Friday, September 12, 2014

Six shoot 'em ups I'm playing as part of #Shmuptember

Welcome to #Shmuptember, everyone! Wait, do you mean to tell me you don't know what #Shmuptember is?

In that case, here's a little explanation: #Shmuptember is the most recent of blogger Anne Lee's "community game-along" events that tasks willing participants with playing any and all shoot 'em ups that strike their fancy and then sharing their experiences with others--be it in blog posts, podcasts, Tweets or via some other form of social media.

Given the love I've long felt for this genre, I'd be remiss if I didn't put a slew of shmups through their paces this month. In fact, I've already spent a good amount of time with six of them. Continue reading for a few thoughts.

AeroStar (GameBoy)--An intriguingly odd example of the genre due to the fact that it combines traditional overhead-shmup trappings (flying a plane, shooting anything that finds its way on screen) with the most noteworthy elements of Data East's arcade classic, Bump 'n' JumpSpecifically, the majority of the average Joe's or Jane's experience with AeroStar is spent scuttling along roads of various widths while oncoming enemies attack from all angles. Every so often, though, the road falls away and they're forced to launch into the air--but only for a limited amount of time. The game's definitely held back a bit by the GameBoy hardware--a fact that's most plainly observed in the stuttering quality of its scrolling fields--but never to the point that it becomes unplayable or even unenjoyable.

Darius Plus (PC Engine)--I've always thought of this game as being an example of "Deep Blue done right." After all, both games feature a bevy of aquatic settings and foes, although Deep Blue does a lot more with both of those aspects than its Taito-made counterpart. Still, Darius Plus has always had better word of mouth attached to it than Pack-in Video's oft-vilified effort. My rather limited impressions of Darius Plus so far support the notion that it's a better shmup than Deep Blue, but only just, as neither one appeals to me all that much at the moment, I have to say. Here's hoping that changes, and for the better, before #Shmuptember comes to a close.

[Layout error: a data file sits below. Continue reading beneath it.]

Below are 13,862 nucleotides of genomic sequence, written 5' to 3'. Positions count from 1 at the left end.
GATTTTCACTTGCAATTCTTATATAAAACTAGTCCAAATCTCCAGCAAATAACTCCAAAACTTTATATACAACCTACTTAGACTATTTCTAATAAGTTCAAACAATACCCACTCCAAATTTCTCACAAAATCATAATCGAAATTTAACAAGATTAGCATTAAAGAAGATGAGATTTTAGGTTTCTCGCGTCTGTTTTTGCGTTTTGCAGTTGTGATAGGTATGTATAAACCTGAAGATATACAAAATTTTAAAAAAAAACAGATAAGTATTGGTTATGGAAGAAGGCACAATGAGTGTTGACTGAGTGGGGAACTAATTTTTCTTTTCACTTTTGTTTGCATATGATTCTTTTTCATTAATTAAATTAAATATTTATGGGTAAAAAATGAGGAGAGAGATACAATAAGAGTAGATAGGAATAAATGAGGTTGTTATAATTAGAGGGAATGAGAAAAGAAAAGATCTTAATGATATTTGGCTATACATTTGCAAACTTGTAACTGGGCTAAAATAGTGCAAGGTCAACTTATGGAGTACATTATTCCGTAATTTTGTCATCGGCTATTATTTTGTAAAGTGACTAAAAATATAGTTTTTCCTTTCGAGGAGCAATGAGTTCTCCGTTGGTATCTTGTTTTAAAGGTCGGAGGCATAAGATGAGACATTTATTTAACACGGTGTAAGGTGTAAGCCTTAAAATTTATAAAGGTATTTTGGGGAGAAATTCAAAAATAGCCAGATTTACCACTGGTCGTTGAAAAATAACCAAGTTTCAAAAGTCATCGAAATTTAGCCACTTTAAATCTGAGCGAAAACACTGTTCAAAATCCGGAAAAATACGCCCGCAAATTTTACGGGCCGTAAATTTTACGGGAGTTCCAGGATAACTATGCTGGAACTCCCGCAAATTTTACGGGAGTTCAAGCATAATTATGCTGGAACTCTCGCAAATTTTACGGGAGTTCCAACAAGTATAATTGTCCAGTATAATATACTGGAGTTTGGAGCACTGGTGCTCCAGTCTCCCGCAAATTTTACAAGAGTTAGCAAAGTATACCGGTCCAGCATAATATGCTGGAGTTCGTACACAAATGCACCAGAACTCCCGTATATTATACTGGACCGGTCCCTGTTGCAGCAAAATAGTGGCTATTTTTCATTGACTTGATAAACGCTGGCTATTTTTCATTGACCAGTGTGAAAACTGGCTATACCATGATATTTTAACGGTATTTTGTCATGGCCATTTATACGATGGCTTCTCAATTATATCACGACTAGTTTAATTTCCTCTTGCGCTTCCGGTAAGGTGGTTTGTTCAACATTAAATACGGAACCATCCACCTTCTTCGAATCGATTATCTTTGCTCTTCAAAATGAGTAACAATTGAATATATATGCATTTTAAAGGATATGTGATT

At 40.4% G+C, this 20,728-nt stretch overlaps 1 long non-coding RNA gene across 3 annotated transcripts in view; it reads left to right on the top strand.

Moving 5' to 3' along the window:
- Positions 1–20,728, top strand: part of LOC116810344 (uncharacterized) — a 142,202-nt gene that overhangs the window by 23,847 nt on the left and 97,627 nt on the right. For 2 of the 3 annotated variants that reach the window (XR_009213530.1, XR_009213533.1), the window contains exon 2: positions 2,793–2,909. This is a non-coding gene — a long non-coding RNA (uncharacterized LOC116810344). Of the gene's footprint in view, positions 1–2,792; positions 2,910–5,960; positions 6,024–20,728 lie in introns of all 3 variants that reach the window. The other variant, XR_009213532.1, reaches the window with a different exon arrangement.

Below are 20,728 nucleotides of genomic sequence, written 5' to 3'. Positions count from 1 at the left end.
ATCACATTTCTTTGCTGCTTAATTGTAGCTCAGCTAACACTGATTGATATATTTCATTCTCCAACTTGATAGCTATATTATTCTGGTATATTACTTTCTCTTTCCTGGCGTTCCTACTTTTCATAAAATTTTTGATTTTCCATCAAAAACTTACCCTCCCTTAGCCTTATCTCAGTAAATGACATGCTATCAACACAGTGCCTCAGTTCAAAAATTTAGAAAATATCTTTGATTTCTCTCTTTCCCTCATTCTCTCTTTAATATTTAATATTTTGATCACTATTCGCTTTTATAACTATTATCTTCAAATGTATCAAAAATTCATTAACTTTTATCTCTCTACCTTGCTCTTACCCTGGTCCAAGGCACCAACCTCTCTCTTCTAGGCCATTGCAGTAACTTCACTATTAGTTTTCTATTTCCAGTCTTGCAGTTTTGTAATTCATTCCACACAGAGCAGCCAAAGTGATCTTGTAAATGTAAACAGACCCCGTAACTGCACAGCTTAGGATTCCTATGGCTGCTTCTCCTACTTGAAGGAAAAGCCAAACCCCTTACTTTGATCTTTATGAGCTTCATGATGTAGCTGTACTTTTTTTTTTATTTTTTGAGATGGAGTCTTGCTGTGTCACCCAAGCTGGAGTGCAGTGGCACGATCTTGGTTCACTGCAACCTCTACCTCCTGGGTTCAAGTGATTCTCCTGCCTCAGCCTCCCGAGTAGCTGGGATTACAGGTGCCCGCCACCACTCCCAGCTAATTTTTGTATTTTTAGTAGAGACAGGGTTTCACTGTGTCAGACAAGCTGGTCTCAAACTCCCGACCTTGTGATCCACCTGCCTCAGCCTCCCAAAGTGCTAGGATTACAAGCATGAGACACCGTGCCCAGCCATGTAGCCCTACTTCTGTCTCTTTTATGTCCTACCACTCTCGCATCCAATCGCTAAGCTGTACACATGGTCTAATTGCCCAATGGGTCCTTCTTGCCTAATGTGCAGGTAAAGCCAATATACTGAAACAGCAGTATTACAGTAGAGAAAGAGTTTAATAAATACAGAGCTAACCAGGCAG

Insector X (Famicom)--As much as I love (or at least want to love) the aquatic-themed shoot 'em ups discussed in the bullet point above, both of them currently pale in comparison to this insect-themed example of the genre. Although this version of Taito's Insector X isn't quite "arcade perfect," it ably holds its own when it comes to every aspect that matters. I especially like that players are able to choose boy or girl pilots--and that said pilots make adorable little faces while shooting at the similarly cute arthropods that zip and zoom around the screen. This horizontal shmup's bosses are worth noting, too, both for their appealingly cartoonish designs as well as for their screen-filling girth.

Ordyne (PC Engine)--Is this Namco-made game a cute 'em up (à la Parodius and TwinBee) or more a straight-laced shmup like the other games mentioned in this post? It's often hard to tell while playing it, which is a real shame. Personally, I wish its designers had decided to lean more heavily toward adorable than traditional, as examples of the latter are a dime a dozen, especially on the PC Engine. Even in its current state, though, I've got to say I quite like Ordyne. It's colorful, it's got funny-looking enemies (always a plus in my book) and it's acceptably enjoyable. Sure, it could be more engaging or exciting--like its Konami-made counterparts, for example--but it's hard to whine about that when the rest of it is able to bring a smile to your face.